I got a fresh light bulb in my room today. It's a fluorescent bulb that makes everything in my room look pink in comparison to the thick gold incandescent glow from the living room. Our doorman arranged a pyramid of three chairs in my room and spent 10 minutes trying to get the fixture off of the ceiling.
Even though the light is uncomfortable, it's nice having a bright room past 5 p.m. It was inconvenient and creepy using my computer or cell phone to dig through my closet or shuffle around my desk to find something in the dark.
Earlier today I dropped more than $100USD to pay for half of last month's heat bill. Mind you, our university gives us a $50 monthly stipend to cover all of our utility costs. I'm angry and frustrated, because Alex and I have been thoroughly chilly since December 1. Right now, we're both sitting on my bed in flannel pants, thick socks, long sleeves, and zip-up fleece sweatshirts. Don't get me wrong, I'm comfortable at the moment but I wouldn't go as far go call our situation "cozy."
Having a dark bedroom and a huge heat bill helped me realize an interesting paradox between Chinese and American energy usage. I think both countries could take a lesson or two from one another.
Per capita, Chinese people use one-fifth of the energy that Americans do. Granted, that's keeping in mind that somewhere between 1.5 and 2 billion people live here, and a huge chunk of that population scarcely has access to electricity whatsoever. Most energy usage in China is concentrated on manufacturing and construction (no surprise there). The creature comforts of walking around your apartment barefoot in January or wearing a light cardigan in your office mid-winter are mostly forgone in exchange for 24/7 construction sites and ultra-efficient factories.
Here people think nothing of wearing parkas in doors or wearing thick, velvet pajama pant suits (yes, suits) out in public. There also seems to be much less light pollution, the bullet train ride back from Shanghai was eerily dark, especially given the millions upon millions of people who live between the two cities.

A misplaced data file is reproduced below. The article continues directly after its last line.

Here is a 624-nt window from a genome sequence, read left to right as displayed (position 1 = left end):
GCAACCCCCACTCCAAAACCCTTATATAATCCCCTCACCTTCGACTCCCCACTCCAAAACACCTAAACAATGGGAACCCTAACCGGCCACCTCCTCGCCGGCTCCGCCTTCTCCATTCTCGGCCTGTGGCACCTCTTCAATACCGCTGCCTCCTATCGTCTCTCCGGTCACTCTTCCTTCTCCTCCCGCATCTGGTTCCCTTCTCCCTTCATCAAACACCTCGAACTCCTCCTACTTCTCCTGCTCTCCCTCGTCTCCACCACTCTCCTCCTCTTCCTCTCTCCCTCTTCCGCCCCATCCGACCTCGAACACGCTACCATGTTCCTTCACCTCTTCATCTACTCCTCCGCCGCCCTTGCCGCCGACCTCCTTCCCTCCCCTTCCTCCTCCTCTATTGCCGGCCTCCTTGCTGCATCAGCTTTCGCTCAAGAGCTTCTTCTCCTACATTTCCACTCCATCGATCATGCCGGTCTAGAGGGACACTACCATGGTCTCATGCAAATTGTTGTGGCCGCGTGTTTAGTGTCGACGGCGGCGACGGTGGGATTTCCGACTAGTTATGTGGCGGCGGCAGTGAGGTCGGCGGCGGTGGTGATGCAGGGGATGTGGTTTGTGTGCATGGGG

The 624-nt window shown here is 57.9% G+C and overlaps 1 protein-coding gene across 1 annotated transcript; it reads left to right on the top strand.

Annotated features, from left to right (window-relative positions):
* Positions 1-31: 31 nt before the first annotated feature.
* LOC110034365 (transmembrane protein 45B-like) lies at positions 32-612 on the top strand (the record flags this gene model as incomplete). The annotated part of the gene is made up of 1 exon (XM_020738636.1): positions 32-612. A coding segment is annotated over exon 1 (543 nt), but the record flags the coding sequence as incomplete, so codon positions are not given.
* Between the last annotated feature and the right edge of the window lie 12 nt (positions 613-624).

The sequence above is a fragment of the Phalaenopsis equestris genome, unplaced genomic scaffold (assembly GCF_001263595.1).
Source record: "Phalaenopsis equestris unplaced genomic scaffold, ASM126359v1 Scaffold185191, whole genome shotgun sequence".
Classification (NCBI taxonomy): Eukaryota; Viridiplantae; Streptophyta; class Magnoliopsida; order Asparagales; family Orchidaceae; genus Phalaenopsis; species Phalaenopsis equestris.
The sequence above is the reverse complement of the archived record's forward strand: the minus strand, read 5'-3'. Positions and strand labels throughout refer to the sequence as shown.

On the other hand, it's no wonder our electric bill was so expensive while our toes remain frozen: our apartment is essentially a concrete ice cube. There is no insulation and two of our windows don't even properly fit the frame. There is at least a five degree temperature difference between my feet on the floor and my head 63 inches above.
From what I've gathered, there's an arbitrary line drawn somewhere north of Hangzhou where buildings quit being constructed with insulation. In the northern tiers of the country, buildings are build to better withstand the winter (and subsequently the summers as well) but further south, the idea of insulation is apparently frivolous and unnecessary.
So here's my proposal for our two countries: America, you need to be more ok with relying on energy-efficient lights at night. And you need to be fine with accepting that running around in a tank top in your house in January (especially in the midwest) is not seasonally nor climate appropriate.
China, you need to take a breather. Slow down your construction. Broker a contract with an earth-friendly insulation company that utilizes recycled materials, like blue jeans for example. Build some concrete buildings with staying power -- the kind where people shouldn't have to spend nearly 1/3 of their monthly paycheck trying to keep the shivers away.
Collectively, we'll all use less electricity and we'll be much more comfortable. Think about it.